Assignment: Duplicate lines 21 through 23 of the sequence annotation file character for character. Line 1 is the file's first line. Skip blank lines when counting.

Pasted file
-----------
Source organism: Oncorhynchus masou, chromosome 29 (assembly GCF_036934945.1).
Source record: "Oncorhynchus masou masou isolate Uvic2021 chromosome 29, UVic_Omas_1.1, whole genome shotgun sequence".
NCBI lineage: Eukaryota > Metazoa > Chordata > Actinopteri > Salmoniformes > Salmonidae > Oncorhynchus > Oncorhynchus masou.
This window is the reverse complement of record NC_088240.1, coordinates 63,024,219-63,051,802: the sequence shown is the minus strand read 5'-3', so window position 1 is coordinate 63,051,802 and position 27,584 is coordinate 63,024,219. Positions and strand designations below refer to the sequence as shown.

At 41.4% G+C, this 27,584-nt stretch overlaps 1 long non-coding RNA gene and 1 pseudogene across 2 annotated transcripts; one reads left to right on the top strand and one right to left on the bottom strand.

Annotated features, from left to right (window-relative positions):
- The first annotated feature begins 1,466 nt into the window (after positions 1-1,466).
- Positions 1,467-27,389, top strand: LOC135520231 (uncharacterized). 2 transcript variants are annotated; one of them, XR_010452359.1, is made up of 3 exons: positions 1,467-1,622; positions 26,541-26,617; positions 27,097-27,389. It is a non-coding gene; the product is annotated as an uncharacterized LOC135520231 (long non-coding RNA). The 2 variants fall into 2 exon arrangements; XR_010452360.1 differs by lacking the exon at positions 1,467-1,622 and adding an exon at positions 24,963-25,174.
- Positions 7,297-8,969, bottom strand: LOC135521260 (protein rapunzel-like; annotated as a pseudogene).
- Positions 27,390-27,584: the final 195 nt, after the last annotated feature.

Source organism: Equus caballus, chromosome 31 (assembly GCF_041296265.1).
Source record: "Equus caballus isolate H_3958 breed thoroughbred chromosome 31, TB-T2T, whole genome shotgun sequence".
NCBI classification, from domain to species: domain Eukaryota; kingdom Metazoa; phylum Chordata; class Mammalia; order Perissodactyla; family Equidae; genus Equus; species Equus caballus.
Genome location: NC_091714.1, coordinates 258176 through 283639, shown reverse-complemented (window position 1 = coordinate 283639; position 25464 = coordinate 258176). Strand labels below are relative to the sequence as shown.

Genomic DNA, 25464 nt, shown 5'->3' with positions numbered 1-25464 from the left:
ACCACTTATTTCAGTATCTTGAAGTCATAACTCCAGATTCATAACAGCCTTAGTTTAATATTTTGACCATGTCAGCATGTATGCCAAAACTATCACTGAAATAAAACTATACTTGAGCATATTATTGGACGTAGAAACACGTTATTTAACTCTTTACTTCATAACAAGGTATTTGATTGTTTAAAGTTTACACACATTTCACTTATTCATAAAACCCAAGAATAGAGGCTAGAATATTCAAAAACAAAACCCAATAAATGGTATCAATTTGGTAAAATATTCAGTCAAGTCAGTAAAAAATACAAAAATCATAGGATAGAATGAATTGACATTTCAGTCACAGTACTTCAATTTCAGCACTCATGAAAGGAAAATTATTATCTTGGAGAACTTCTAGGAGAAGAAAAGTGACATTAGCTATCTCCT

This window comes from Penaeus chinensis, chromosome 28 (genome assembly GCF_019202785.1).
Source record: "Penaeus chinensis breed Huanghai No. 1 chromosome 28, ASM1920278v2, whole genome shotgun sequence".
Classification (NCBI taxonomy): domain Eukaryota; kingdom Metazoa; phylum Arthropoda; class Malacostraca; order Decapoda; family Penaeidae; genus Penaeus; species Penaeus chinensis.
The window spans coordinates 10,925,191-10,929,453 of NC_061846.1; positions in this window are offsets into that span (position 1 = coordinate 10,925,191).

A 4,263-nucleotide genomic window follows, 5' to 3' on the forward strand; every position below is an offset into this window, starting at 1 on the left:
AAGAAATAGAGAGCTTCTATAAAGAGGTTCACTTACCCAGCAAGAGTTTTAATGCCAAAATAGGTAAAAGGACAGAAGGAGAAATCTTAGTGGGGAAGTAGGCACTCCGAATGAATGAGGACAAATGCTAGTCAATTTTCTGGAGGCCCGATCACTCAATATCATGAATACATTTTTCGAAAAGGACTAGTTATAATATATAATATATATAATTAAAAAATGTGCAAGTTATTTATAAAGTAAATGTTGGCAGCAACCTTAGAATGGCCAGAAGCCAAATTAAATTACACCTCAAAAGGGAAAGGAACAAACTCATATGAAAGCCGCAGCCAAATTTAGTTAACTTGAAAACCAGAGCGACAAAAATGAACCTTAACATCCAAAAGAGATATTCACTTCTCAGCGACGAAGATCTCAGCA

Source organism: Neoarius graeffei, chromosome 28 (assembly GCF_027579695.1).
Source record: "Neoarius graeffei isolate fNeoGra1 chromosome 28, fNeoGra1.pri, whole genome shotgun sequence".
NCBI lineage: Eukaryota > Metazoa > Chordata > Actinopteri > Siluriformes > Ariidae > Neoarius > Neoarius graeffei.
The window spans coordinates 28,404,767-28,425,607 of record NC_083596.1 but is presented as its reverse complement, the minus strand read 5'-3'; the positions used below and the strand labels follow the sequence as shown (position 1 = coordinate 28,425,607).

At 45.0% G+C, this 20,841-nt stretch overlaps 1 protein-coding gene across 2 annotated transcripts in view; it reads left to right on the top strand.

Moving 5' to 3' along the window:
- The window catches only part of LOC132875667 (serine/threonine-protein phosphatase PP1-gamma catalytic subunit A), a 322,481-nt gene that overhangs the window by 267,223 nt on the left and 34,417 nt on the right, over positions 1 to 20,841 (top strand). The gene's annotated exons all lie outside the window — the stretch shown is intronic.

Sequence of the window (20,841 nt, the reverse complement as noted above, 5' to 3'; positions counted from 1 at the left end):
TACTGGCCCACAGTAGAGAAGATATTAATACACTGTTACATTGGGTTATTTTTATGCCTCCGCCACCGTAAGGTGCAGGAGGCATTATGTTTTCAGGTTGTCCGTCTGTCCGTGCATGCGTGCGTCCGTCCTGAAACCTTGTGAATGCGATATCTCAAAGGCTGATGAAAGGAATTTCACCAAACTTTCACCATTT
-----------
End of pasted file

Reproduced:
A 4,263-nucleotide genomic window follows, 5' to 3' on the forward strand; every position below is an offset into this window, starting at 1 on the left:
AAGAAATAGAGAGCTTCTATAAAGAGGTTCACTTACCCAGCAAGAGTTTTAATGCCAAAATAGGTAAAAGGACAGAAGGAGAAATCTTAGTGGGGAAGTAGGCACTCCGAATGAATGAGGACAAATGCTAGTCAATTTTCTGGAGGCCCGATCACTCAATATCATGAATACATTTTTCGAAAAGGACTAGTTATAATATATAATATATATAATTAAAAAATGTGCAAGTTATTTATAAAGTAAATGTTGGCAGCAACCTTAGAATGGCCAGAAGCCAAATTAAATTACACCTCAAAAGGGAAAGGAACAAACTCATATGAAAGCCGCAGCCAAATTTAGTTAACTTGAAAACCAGAGCGACAAAAATGAACCTTAACATCCAAAAGAGATATTCACTTCTCAGCGACGAAGATCTCAGCA

Source organism: Neoarius graeffei, chromosome 28 (assembly GCF_027579695.1).